Date of Award

6-17-2019

Document Type

Project

Degree Name

Master of Science (M.S.) in Civil & Environmental Engineering

Department

Civil and Environmental Engineering

First Advisor

Chris Monsere

Subjects

People with mental disabilities -- Choice of transportation, Developmentally disabled -- Choice of transportation, Urban transportation, Transportation -- Planning

Subject Categories

Civil and Environmental Engineering

DOI

10.15760/CCEMP.45

Abstract

People with intellectual and developmental disabilities live different lives than the general population. Often prohibited from driving, persons with intellectual disabilities cite transportation as top concern, limiting their independence and freedom to live, work or recreate where and when they choose. Improving services for persons with developmental disabilities requires that engineers and planners understand how persons with intellectual disabilities travel, and what types of transportation are available to them. This report hopes to identify the availability of transportation options to persons with developmental disabilities such that planners, engineers and advocates can determine how altering the transportation system might affect persons’ with intellectual disabilities access to jobs, housing and services. Understanding the challenges inherent in various forms of transportation can help advocates prioritize the barriers to access, and which should be addressed immediately, and which need further discussion and research before a plan can be implemented.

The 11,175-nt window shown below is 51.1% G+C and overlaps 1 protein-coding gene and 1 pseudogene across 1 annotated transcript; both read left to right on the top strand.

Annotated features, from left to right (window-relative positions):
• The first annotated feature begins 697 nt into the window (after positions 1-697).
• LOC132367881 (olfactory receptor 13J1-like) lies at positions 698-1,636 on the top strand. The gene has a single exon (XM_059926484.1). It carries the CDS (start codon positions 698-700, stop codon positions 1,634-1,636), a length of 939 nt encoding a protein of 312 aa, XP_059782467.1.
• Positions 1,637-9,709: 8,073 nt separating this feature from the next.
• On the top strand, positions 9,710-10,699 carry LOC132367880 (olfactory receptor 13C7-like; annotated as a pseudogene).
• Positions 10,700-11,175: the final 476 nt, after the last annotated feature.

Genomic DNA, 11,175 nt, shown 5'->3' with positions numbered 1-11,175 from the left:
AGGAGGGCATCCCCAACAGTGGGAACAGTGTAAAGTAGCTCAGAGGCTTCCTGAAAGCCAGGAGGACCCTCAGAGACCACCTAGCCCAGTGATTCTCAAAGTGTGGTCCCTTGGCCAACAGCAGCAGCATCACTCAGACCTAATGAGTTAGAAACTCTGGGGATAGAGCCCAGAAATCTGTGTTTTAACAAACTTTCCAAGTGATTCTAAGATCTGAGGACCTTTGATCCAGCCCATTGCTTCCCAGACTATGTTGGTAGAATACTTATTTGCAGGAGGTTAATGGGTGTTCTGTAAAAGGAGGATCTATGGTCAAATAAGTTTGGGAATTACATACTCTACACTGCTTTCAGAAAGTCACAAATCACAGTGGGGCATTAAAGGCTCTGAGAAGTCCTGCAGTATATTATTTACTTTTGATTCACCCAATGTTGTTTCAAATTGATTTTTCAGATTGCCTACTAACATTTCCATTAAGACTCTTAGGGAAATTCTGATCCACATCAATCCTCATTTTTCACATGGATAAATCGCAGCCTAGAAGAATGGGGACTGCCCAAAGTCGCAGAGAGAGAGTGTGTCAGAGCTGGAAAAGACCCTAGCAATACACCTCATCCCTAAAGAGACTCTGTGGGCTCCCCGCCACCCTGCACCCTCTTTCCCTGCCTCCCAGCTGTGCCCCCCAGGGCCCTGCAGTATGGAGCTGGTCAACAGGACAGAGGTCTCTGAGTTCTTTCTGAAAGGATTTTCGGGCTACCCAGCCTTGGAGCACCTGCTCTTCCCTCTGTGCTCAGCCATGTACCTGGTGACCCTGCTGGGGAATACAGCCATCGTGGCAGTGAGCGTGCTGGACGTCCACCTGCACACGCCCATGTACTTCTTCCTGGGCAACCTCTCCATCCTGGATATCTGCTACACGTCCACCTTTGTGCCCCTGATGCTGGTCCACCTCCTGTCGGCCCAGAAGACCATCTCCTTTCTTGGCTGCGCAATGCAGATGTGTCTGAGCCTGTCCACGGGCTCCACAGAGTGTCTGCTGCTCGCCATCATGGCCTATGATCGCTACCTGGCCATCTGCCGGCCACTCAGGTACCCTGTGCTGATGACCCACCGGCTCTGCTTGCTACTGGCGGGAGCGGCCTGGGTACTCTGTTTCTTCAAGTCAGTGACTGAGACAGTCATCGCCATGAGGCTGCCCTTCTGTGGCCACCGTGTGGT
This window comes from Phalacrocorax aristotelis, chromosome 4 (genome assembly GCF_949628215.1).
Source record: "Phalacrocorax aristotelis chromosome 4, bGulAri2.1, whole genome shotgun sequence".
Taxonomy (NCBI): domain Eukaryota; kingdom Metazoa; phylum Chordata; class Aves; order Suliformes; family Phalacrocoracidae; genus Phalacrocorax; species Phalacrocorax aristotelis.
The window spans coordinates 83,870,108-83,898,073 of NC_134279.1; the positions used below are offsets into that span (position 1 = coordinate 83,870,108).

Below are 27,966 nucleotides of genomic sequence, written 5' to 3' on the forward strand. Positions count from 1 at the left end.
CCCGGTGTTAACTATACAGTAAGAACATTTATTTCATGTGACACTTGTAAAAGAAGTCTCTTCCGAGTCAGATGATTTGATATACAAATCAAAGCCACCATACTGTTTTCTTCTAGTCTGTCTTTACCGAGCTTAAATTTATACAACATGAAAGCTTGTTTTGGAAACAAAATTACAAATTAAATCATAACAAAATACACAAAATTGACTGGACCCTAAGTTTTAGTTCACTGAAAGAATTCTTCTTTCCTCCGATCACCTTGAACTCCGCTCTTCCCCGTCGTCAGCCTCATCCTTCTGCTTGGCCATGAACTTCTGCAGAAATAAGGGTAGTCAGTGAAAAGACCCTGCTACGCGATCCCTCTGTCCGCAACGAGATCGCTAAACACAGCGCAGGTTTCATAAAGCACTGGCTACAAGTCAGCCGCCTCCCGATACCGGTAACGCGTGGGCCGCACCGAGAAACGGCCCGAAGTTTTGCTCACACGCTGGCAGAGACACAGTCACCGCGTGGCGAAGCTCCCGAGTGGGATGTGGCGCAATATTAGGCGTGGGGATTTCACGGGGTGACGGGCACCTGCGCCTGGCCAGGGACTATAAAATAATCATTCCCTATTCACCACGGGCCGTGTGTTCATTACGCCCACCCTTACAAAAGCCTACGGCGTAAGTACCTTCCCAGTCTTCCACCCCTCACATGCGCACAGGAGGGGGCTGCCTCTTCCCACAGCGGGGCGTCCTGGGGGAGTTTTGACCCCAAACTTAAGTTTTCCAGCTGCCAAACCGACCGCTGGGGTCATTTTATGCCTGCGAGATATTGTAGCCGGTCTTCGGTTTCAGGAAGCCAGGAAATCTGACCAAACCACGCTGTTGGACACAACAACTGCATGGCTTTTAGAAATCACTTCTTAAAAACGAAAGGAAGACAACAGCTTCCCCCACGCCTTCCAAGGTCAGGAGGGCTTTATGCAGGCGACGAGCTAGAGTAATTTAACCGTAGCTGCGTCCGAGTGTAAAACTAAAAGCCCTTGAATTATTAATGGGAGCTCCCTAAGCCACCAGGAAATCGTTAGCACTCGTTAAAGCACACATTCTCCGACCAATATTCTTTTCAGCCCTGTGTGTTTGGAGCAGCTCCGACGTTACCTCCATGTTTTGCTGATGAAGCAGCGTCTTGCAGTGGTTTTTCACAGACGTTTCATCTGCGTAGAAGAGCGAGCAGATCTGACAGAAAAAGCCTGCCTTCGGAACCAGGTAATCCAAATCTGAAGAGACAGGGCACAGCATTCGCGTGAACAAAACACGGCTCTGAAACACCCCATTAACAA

This paper gathered data through an online survey of persons with intellectual and developmental disabilities, through advocacy organizations. The survey asked how often trips were made for various purposes, what modes were used to reach destinations, the level of concern for various modes and concerns, the level of independence and transportation skills, and how improved infrastructure might alter the independence of persons with developmental disabilities.

The results showed that persons with intellectual disabilities had more options to travel to daily tasks such as working or day programs, and that paratransit services were not utilized in any widespread manner except for these daily trips. For less frequent trips, persons with developmental disabilities are reliant on caregivers to provide transportation. The top concern for walking and cycling was traffic-safety, for fixed-route transit service it was being alone and for paratransit service it was the speed of the service. Finally, survey respondents reported that better non-motorized infrastructure would increase their independence.

These results should be used to address the concerns in today’s transportation system for persons with developmental disabilities, and by creating a basic understanding for researchers, advocates and decisionmakers when designing future research or changes to the current transportation system.

Comments

A research project report submitted in partial fulfillment of the requirement for the degree of Master of Science in Civil and Environmental Engineering.

Persistent Identifier

https://archives.pdx.edu/ds/psu/29212

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